Ladakhi Women’s Trekking Company: Women’s Empowerment in India

OLYMPUS DIGITAL CAMERABuddhist devotional and prayer carvings at an Indian mani wall shrine.

Allow me to digress from all the fascinating conversation about upcycling that's been happening on this blog of late, to talk about another one of our passions at GREEN EILEEN: women's empowerment. Of course, all of the profits raised by the two GREEN EILEEN retail stores support programs that improve the lives of women and girls through education and empowerment initiatives, both in our local communities and around the world. As the Community Outreach Coordinator for the West Coast, one of the best parts of my job is learning about all the different ways people are trying to address the question, “How do we make the world a safer, more enriching, and more equal place for women?”

I recently had the opportunity to experience one of these strategies firsthand with the Ladakhi Women's Travel Company, while on vacation with my family in India. Local guide Thinlas Chorol founded the LWTC in 2009 to give women in Ladakh the opportunity to participate in the traditionally male-dominated areas of trekking and mountain climbing. Ladakh is a remote area of the Northern Indian Himalaya, steeped deeply in Tibetan Buddhist culture and defined by the harsh conditions of the high altitude desert. Chorol is from a small town in Ladakh, where she grew up climbing the local mountains with her father. She began leading treks for her classmates at university, who encouraged her to pursue guiding as a career. Even after receiving certifications from highly respected organizations like National Outdoor Leadership School (NOLS) and the Nehru Institute of Mountaineering, she struggled to find employment at local trekking agencies because of her gender. If she wasn’t turned down outright, she would be assigned cultural guiding tours to the region’s monasteries and historic sights, despite her extensive mountaineering experience. Adventure tourism--particularly trekking, mountain climbing, and river rafting--is one of the fastest growing industries in Ladakh, one that is now slightly more open to women thanks to the all-female run and staffed LWTC.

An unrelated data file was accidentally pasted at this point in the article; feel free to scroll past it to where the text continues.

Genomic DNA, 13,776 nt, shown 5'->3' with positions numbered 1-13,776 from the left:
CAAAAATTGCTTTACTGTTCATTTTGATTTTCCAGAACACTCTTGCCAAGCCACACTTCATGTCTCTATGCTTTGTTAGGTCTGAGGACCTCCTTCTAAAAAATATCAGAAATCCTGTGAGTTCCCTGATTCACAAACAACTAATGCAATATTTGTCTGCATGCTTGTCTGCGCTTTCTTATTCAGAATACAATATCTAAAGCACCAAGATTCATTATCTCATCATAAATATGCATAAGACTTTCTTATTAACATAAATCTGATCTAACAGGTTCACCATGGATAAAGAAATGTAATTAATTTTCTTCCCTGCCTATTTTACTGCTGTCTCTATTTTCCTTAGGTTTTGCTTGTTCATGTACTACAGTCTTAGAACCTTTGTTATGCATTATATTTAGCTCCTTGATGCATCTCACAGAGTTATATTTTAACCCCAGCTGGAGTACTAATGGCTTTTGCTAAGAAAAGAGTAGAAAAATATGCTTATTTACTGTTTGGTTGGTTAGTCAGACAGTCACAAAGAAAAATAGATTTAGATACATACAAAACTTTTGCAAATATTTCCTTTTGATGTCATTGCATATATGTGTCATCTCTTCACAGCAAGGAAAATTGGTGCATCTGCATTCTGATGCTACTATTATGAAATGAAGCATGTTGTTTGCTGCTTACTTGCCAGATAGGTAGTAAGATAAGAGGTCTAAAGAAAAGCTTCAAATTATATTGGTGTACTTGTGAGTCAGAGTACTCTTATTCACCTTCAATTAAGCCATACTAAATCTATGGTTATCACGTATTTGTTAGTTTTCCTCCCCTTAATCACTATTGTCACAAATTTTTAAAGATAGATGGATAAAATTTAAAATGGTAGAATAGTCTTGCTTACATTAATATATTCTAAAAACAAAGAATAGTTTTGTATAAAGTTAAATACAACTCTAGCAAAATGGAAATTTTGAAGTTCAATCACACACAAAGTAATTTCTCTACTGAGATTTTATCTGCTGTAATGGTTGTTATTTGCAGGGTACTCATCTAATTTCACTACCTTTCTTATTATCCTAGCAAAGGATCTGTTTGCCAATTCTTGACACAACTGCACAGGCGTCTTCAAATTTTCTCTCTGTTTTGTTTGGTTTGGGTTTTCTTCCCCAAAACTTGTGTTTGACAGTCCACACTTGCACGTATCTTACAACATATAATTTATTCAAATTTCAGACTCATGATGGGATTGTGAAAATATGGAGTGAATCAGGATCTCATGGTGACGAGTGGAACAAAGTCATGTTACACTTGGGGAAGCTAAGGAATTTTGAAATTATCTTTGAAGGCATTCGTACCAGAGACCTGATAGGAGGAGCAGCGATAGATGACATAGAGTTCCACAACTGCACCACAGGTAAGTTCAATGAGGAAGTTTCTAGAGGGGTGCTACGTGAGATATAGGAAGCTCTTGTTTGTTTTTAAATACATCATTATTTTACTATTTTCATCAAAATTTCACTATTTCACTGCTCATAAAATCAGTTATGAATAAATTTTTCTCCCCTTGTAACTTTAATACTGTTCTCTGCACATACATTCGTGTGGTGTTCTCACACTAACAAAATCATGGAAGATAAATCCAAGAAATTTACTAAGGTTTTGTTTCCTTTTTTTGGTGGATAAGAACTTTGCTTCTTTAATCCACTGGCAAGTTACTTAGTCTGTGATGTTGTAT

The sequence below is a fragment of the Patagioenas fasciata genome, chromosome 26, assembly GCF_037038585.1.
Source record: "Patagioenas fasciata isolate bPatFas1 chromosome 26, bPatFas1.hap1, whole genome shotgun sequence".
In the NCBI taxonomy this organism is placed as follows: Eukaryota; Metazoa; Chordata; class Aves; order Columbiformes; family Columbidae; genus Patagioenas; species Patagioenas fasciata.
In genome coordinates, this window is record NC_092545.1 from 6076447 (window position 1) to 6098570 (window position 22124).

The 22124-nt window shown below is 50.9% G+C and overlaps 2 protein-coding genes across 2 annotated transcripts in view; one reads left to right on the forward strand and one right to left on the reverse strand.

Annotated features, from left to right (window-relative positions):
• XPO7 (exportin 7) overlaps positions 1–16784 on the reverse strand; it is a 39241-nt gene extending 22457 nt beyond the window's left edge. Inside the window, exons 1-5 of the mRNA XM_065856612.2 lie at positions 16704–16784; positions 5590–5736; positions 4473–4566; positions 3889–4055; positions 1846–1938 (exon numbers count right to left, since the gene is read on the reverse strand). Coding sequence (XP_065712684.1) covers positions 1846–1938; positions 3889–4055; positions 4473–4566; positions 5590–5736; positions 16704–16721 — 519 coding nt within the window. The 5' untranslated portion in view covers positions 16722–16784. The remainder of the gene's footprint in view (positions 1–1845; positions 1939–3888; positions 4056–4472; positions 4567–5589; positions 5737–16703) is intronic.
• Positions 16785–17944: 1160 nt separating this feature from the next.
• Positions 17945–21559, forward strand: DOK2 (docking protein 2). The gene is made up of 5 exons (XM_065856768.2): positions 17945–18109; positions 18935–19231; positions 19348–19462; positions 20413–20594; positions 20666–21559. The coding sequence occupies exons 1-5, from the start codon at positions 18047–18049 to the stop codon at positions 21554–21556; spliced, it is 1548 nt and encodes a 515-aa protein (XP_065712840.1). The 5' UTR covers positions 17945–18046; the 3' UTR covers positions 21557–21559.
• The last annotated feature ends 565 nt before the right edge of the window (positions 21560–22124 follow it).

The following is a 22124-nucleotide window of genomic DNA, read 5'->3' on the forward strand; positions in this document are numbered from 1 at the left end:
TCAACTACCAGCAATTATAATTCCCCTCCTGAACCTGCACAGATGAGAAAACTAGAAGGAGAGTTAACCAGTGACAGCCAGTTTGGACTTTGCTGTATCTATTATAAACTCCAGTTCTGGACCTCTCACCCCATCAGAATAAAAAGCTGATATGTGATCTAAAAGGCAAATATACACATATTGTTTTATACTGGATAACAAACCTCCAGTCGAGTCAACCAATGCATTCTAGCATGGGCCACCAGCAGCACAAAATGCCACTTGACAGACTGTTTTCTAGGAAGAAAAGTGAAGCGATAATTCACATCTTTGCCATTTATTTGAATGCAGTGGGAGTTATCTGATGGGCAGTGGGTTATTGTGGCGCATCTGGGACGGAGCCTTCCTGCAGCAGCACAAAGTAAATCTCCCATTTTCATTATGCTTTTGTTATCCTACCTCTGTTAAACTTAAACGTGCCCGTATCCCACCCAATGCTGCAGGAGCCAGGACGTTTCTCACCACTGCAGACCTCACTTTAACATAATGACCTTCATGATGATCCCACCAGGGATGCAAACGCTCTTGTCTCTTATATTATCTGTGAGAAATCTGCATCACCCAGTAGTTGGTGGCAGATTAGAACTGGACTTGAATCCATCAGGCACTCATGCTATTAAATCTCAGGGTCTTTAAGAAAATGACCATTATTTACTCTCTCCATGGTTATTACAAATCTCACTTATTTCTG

OLYMPUS DIGITAL CAMERAOne of my folks hiking up a valley in India.

The Ladakhi Women's Travel Company specializes in increasingly popular homestay treks. We stayed in the homes of seven different families (and one high-altitude tent camp) along the way of our nine day trek. Having a bed to sleep in each night meant we didn't have to pack our own camping equipment, and home-cooked meals were a welcome reward at the end of a long day of hiking. While most guiding services use horses or donkeys to carry their equipment and clients' luggage, the LWTC utilizes only human-powered transportation to avoid the erosion and deforestation caused by pack animals in this already fragile landscape.

While traveling, I'm always wary of striking the right balance between seeing “real” parts of the country and cultural rubbernecking. Homestay treks are a win-win in this regard: most of the villages where we stayed were multiple days’ walk from any town larger than several families, and there are few external sources of income, particularly for women. As in other parts of India and around the world, people are leaving their ancestral homes to find work in the cities; and men are often the ones to earn money outside the home, restricting women’s financial independence and stability. By paying to stay in people's homes, we had the opportunity to meet locals and experience elements of traditional Ladakhi culture firsthand. At the same time, we contributed to the agency and financial prospects of women in rural areas.

In addition to providing an important external source of income for women in the villages, the LWTC has also opened up a whole range of possibilities for women passionate about the outdoors. Our guide was a young woman named Padma, a biology student who had just started working as a head guide. Padma is 22, unmarried, and lives in her own apartment in Leh - a very rare situation for a Ladakhi girl from a rural village. While she originally took the job to pay her way through school, she loves guiding so much that she plans on staying with the LWTC for several years while finishing her degree.

OLYMPUS DIGITAL CAMERAPadma and me at the top of Gongmaru La Pass, on Day 8 of the trek, at an altitude  approximately 17,200 ft.

Thanks to the LWTC for a fantastic experience in the Markah Valley. As a nature-lover, adventurer, and feminist, I loved how the LWTC encourages women to think outside the box and realize their dreams, while challenging the limitations of traditional gender roles, not only in Ladakh but in the greater climbing industry. If you're traveling to India, I highly recommend looking them up at


October 2nd, 2014